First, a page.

Wednesday, July 13, 2011

Exergaming: A New Kid Friendly Way to Exercise?

Kids playing Sportwall
What the heck is "Exergaming"?

According to a new study in the July issue of Archives of Pediatrics and Adolescent Medicine, "exergaming" is "interactive digital exercise that features player movement." Games you may know of this ilk include Dance, Dance, Revolution; LightSpace; Nintendo's Wii, Sportwall; and Xavix to name a few.

Part of me wonders if this encouragement of electronically based indoor activity is the equivalent of the smartboard replacing the black (or white) board, when we all know that kids need to get outside, enjoy nature, and discover their bodies in the big open spaces (see my  June 30 blog post

So I was curious to see the conclusions of this ingenious study conducted with middle school after school programs in Boston, Massachusetts.  Most of the games resulted in increases of energy expenditure over the equivalent of walking at 3 miles per hour.  The researchers also studied enjoyment of these activities and interestingly discovered that kids with higher BMI values actually got more fun out of them.   "Such a result,"  says an editorial in the same journal, "suggests that exergames may be an attractive mode of activity for overweight and obese adolescents."  The authors discuss ways to promote  longterm use of the games as a means of exercise since even in this study--with lots of encouragement and followup-- use fell off over time.  One suggestion is the idea of using games at home and in group activities in an after school, gym or club setting. Religious groups, scout troups, gyms with teen programs, and even day camps with rainy day activities might be interested in investing in this technology.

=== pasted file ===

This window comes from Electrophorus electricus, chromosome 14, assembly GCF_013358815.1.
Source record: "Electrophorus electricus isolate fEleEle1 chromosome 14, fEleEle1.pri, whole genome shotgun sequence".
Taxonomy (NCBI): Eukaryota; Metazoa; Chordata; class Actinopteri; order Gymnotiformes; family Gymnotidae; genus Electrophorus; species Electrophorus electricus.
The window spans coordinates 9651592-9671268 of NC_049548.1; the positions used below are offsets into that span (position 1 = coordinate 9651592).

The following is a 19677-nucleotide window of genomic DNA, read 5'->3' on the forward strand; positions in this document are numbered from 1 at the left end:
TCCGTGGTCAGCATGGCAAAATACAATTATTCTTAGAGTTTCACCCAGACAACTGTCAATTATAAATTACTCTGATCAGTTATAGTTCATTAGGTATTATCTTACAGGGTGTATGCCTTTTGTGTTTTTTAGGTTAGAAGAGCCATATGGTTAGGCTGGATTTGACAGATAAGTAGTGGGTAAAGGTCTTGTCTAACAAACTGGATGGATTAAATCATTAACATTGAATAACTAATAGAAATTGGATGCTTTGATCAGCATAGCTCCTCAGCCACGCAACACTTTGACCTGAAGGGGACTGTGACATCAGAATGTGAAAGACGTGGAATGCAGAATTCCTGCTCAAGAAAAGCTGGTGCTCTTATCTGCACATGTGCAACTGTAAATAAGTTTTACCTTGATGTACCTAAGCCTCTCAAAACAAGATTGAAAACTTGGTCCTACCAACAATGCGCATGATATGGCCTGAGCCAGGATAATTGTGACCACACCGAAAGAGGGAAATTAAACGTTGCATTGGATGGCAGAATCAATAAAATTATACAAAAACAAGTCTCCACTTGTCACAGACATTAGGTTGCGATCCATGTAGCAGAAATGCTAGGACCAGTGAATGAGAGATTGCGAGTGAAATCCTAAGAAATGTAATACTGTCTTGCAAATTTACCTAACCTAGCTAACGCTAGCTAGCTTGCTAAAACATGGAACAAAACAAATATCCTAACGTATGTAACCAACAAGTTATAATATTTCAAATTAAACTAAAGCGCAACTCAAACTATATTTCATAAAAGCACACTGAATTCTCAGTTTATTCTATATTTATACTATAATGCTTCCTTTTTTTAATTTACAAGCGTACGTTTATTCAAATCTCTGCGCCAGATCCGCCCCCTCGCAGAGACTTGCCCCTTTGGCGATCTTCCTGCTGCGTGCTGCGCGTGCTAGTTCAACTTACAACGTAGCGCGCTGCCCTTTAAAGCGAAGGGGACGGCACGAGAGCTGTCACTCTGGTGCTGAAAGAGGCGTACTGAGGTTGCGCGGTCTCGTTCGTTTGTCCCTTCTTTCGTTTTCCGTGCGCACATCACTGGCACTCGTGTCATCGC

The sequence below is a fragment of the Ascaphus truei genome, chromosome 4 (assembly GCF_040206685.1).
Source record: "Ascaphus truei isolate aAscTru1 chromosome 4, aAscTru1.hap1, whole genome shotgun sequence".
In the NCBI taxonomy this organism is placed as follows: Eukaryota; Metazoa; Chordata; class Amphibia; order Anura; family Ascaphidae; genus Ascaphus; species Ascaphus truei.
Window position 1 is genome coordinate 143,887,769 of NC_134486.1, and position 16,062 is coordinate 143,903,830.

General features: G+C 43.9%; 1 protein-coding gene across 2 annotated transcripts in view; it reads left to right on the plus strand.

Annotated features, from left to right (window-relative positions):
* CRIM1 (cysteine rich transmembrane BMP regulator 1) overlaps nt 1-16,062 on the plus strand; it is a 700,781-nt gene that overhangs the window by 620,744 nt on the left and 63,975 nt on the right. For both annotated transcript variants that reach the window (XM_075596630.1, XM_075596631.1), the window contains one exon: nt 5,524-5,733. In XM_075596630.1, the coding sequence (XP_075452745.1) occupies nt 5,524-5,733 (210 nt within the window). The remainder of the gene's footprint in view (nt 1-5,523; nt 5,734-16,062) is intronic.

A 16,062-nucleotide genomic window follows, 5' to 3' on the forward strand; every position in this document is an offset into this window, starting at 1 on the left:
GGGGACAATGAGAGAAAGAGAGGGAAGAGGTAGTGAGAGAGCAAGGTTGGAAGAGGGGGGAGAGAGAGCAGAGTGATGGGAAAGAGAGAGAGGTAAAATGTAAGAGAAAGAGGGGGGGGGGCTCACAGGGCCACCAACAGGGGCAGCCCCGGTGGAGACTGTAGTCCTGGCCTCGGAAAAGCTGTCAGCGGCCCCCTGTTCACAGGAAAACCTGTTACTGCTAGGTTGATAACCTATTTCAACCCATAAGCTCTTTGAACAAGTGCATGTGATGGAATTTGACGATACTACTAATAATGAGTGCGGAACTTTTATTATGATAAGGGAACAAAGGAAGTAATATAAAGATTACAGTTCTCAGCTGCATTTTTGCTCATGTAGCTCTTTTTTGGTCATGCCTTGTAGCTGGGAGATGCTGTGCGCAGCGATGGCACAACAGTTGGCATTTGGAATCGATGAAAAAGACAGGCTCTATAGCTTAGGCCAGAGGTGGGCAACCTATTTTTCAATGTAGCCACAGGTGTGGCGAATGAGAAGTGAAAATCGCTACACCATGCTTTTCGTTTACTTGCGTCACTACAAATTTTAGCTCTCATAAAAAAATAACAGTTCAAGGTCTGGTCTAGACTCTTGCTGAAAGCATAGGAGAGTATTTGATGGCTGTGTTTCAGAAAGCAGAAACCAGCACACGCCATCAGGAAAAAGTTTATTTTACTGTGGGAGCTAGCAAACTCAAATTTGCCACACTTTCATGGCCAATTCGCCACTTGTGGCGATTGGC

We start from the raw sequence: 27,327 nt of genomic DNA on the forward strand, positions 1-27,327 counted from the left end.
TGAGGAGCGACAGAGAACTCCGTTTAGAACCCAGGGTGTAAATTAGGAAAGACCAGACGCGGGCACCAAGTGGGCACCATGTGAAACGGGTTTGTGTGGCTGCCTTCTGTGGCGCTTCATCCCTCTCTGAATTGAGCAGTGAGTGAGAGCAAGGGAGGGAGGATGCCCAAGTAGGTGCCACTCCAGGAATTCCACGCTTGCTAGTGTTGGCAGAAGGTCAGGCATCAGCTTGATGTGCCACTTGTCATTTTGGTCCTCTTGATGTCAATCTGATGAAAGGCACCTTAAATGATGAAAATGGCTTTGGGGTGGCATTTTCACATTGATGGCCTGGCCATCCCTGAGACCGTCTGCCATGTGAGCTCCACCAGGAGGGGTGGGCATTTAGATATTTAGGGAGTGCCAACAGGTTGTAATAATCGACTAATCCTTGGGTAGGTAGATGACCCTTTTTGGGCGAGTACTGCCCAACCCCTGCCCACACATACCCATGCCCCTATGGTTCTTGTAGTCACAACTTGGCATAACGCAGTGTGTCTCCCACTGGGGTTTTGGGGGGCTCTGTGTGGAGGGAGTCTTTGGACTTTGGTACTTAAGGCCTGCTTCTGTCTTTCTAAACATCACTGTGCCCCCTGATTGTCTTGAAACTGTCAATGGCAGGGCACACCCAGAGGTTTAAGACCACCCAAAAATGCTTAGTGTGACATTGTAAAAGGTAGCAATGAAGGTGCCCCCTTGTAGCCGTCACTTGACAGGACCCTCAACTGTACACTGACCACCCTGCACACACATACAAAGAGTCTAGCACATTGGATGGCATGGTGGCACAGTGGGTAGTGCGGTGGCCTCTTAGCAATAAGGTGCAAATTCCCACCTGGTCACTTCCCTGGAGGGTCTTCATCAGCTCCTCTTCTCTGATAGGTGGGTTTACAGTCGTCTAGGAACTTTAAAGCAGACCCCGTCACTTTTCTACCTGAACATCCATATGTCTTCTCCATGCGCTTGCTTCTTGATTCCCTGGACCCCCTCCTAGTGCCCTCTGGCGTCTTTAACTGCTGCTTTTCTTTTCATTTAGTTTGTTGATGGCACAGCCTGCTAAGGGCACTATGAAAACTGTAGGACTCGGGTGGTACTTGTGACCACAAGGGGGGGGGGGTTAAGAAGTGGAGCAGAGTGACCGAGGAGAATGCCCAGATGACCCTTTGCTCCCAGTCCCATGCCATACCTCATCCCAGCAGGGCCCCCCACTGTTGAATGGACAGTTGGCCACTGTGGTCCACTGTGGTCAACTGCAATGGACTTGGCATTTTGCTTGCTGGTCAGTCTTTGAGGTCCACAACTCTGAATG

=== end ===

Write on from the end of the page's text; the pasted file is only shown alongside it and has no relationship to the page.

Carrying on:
Although pediatricians generally want to promote outdoor activities, the authors and editors of this journal article maintain that exergames "can contribute to daily physical activity, their purchase encourages the electronics industry to invest more heavily in innovation and promotion of such games, and they could help keep adolescents fit enough to enjoy doing other forms of physical activity."

In my experience there are very few acceptable activities for the non-athletic overweight adolescent who more than most needs a fun, acceptable and sustainable form of safe exercise.  Wouldn't it be great if our schools health programs could team up with athletics to purchase and promote a program that would do just that!


  1. yeah why not? I mean appply a little bit of controled violence to teach a lesson, but as I said "controled violence", is just a term I like to use to describe this activities jajajaja

  2. Kids nowadays are glued to the television or sitting in front of their computer games. Thanks.

  3. Thank you for sharing this, encouraging your child in sports or fitness classes can lessen the chances of your child getting sick.